Any means for releasably securing opposed free ends 18, 20 to one another is within the scope of this invention. For example, opposed free ends 18, 20 could be releasably joined to one another with strings, buckles, hooks any other suitable fastening means. The preferred fastening means employs hook and loop fabric pieces where a hook fabric piece 22 is secured to second disc-shaped wall 14 in the manner depicted in FIG. 2 and a loop fabric piece 24 is secured to first disc-shaped wall 12 as depicted in FIG. 1. Hook fabric piece 22 is placed in overlying relation to loop piece 24 to secure device 10 as best understood by comparing FIGS. 1 and 2 with FIG. 3. This facilitates the interlocking of opposed ends 18, 20 to one another in tightly fitting, circumscribing relation to feeding tube 26.
Feeding tube 26 (FIG. 3), also known as a gastrostomy tube as mentioned above, is surgically placed partially inside a patient's abdomen with inner end 28 in communication with the patient's stomach. Nutrients are introduced though outer end 30 of the tube. No part of device 10 enters into the exit site and no part of device 10 is adhered to the patient's skin.
Device 10 is positioned adjacent an opening such as a stoma (not shown) that breaches the patient's skin 32 as indicated in FIG. 4. No adhesive is required between second disc-shaped wall 14 and skin 32 to maintain device 10 in the proper location.
FIG. 5 provides a more detailed view of the first embodiment of device 10. Hydrophilic material 16 is sandwiched between first disc-shaped wall 12 and second disc-shaped wall 14 as aforesaid.
Device 10 is inexpensive to manufacture and therefore is affordable by consumers. It may be washed and re-used, making it even more affordable. Its elegant structure makes it easy to use. Perhaps most importantly, its nylon cover never sticks to the patient's skin. Since both walls 12 and 14 are formed of nylon, the device is reversible. Moreover, the open mesh structure of the nylon cover does not interfere with the absorbance function of foam core 16. Thus, the discomfort associated with gauze and other unacceptable absorption means is not experienced when device 10 is used.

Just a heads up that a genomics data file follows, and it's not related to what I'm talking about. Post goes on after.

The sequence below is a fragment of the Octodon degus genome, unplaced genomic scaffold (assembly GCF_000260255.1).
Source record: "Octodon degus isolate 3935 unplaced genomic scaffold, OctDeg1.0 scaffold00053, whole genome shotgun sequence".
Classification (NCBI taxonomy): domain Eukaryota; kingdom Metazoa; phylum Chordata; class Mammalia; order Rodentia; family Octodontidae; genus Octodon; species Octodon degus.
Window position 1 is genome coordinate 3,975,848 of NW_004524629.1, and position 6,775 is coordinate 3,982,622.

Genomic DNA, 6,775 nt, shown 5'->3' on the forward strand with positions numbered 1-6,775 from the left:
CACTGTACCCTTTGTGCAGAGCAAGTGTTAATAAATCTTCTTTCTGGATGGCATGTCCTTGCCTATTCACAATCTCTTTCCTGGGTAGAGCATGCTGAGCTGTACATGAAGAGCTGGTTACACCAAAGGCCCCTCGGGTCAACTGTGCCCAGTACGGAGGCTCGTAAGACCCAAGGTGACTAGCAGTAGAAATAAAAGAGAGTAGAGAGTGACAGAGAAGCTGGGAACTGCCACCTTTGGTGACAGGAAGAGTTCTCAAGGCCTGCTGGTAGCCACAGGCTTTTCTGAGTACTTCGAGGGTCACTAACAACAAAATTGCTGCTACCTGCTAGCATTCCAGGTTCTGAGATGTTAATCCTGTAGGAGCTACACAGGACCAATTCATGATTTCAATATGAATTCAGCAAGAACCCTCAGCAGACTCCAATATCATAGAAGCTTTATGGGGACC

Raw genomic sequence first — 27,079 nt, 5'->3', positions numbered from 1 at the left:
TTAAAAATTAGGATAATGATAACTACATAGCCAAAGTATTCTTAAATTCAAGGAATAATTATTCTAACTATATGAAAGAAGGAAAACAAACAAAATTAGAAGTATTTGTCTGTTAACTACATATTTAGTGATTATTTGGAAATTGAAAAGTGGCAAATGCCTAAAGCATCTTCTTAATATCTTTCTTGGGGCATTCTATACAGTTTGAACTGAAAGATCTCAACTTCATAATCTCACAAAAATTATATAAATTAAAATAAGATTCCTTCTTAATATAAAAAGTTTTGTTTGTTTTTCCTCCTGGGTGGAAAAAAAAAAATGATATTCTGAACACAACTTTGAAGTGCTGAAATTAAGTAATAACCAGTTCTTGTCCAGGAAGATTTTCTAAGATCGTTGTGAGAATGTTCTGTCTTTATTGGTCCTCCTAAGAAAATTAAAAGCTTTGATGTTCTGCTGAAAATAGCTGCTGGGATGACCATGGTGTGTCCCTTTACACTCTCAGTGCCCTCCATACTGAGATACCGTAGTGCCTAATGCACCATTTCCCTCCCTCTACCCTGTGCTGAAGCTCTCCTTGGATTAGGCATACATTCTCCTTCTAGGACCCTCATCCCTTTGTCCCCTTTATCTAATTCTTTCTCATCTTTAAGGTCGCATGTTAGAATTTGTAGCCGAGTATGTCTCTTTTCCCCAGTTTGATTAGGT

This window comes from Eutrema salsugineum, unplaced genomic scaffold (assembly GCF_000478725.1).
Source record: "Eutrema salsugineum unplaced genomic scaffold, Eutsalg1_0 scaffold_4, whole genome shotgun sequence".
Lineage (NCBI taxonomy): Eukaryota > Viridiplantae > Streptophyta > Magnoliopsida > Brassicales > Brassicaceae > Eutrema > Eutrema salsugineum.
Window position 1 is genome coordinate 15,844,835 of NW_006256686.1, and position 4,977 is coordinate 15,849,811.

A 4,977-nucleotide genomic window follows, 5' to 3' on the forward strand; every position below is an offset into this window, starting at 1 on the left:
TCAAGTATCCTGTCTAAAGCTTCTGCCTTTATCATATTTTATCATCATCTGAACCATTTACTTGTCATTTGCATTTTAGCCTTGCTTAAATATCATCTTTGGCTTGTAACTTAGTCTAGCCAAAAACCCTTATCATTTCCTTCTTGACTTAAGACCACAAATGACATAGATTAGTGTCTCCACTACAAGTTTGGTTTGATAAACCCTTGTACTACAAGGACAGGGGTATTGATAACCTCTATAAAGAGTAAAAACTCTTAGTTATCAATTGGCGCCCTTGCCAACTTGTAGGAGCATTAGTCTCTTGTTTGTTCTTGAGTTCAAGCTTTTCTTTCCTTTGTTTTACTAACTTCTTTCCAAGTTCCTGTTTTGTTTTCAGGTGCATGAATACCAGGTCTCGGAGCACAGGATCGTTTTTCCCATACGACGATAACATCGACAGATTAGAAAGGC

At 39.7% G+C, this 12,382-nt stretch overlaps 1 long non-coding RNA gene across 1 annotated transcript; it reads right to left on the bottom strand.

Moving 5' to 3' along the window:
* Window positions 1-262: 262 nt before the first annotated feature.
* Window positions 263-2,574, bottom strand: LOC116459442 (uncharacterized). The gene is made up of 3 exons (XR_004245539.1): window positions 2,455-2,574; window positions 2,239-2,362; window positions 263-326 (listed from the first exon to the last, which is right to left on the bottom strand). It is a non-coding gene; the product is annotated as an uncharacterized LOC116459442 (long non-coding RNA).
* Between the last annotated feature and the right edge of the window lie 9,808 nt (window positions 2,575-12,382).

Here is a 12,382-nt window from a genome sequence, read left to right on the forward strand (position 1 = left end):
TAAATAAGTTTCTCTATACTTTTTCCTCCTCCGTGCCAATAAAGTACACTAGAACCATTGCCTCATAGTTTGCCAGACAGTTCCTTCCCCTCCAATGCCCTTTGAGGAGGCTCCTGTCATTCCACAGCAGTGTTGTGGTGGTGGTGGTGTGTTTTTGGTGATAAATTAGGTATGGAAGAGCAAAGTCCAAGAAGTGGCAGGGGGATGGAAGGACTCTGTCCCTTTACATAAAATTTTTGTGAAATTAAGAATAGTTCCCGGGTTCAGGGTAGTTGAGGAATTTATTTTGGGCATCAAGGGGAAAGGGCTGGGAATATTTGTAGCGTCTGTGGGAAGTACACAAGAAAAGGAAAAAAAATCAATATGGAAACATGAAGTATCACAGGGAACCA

It will be thus seen that the objects set forth above, and those made apparent from the foregoing description, are efficiently attained and since certain changes may be made in the above construction without departing from the scope of the invention, it is intended that all matters contained in the foregoing description or shown in the accompanying drawings shall be interpreted as illustrative and not in a limiting sense.
It is also to be understood that the following claims are intended to cover all of the generic and specific features of the invention herein described, and all statements of the scope of the invention that, as a matter of language, might be said to fall therebetween.
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|U.S. Classification||602/41, 604/174, 604/179|
|International Classification||A61F13/20, A61F13/00, A61J15/00, A61F13/36, A61F5/445|
|Cooperative Classification||A61J15/0026, A61J15/0061, A61F13/00, A61F13/36, A61J15/0015, A61F5/445|
|European Classification||A61F13/20, A61F13/00, A61F13/36|
|Jan 28, 2008||REMI||Maintenance fee reminder mailed|
|Jul 20, 2008||LAPS||Lapse for failure to pay maintenance fees|
|Sep 9, 2008||FP||Expired due to failure to pay maintenance fee|
Effective date: 20080720